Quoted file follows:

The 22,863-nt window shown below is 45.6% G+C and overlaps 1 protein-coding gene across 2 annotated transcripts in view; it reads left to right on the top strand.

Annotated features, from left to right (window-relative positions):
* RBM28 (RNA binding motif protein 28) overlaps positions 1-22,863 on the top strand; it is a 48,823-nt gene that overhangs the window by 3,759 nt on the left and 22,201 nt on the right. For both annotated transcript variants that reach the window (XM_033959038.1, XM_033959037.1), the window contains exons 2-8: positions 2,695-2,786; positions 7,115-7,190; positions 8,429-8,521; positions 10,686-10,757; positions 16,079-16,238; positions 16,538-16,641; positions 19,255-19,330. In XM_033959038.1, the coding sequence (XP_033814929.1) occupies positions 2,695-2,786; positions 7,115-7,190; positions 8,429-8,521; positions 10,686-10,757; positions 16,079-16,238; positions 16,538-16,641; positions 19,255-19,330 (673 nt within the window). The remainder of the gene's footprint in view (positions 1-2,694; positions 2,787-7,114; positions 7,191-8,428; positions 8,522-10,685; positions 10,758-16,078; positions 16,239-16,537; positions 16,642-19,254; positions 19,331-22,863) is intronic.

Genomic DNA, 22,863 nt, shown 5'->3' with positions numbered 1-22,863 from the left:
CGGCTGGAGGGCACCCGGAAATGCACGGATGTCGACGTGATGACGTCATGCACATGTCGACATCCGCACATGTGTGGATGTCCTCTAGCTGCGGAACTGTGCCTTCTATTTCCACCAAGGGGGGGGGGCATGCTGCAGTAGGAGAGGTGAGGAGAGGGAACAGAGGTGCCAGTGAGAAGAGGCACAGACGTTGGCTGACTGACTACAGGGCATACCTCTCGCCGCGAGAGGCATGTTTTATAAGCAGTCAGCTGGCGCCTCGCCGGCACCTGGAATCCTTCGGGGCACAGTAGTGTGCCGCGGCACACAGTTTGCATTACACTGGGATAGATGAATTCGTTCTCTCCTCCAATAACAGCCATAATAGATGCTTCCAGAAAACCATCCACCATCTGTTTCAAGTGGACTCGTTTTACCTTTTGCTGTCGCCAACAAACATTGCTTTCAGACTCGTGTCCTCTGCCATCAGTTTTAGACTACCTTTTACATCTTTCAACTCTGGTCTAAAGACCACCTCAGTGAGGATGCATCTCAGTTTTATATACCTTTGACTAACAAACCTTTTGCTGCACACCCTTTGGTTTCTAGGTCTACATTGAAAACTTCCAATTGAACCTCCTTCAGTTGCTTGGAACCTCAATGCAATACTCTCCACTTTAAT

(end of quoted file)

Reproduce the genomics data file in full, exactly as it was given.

The 22,863-nt window shown below is 45.6% G+C and overlaps 1 protein-coding gene across 2 annotated transcripts in view; it reads left to right on the top strand.

Annotated features, from left to right (window-relative positions):
* RBM28 (RNA binding motif protein 28) overlaps positions 1-22,863 on the top strand; it is a 48,823-nt gene that overhangs the window by 3,759 nt on the left and 22,201 nt on the right. For both annotated transcript variants that reach the window (XM_033959038.1, XM_033959037.1), the window contains exons 2-8: positions 2,695-2,786; positions 7,115-7,190; positions 8,429-8,521; positions 10,686-10,757; positions 16,079-16,238; positions 16,538-16,641; positions 19,255-19,330. In XM_033959038.1, the coding sequence (XP_033814929.1) occupies positions 2,695-2,786; positions 7,115-7,190; positions 8,429-8,521; positions 10,686-10,757; positions 16,079-16,238; positions 16,538-16,641; positions 19,255-19,330 (673 nt within the window). The remainder of the gene's footprint in view (positions 1-2,694; positions 2,787-7,114; positions 7,191-8,428; positions 8,522-10,685; positions 10,758-16,078; positions 16,239-16,537; positions 16,642-19,254; positions 19,331-22,863) is intronic.

Genomic DNA, 22,863 nt, shown 5'->3' with positions numbered 1-22,863 from the left:
CGGCTGGAGGGCACCCGGAAATGCACGGATGTCGACGTGATGACGTCATGCACATGTCGACATCCGCACATGTGTGGATGTCCTCTAGCTGCGGAACTGTGCCTTCTATTTCCACCAAGGGGGGGGGGCATGCTGCAGTAGGAGAGGTGAGGAGAGGGAACAGAGGTGCCAGTGAGAAGAGGCACAGACGTTGGCTGACTGACTACAGGGCATACCTCTCGCCGCGAGAGGCATGTTTTATAAGCAGTCAGCTGGCGCCTCGCCGGCACCTGGAATCCTTCGGGGCACAGTAGTGTGCCGCGGCACACAGTTTGCATTACACTGGGATAGATGAATTCGTTCTCTCCTCCAATAACAGCCATAATAGATGCTTCCAGAAAACCATCCACCATCTGTTTCAAGTGGACTCGTTTTACCTTTTGCTGTCGCCAACAAACATTGCTTTCAGACTCGTGTCCTCTGCCATCAGTTTTAGACTACCTTTTACATCTTTCAACTCTGGTCTAAAGACCACCTCAGTGAGGATGCATCTCAGTTTTATATACCTTTGACTAACAAACCTTTTGCTGCACACCCTTTGGTTTCTAGGTCTACATTGAAAACTTCCAATTGAACCTCCTTCAGTTGCTTGGAACCTCAATGCAATACTCTCCACTTTAAT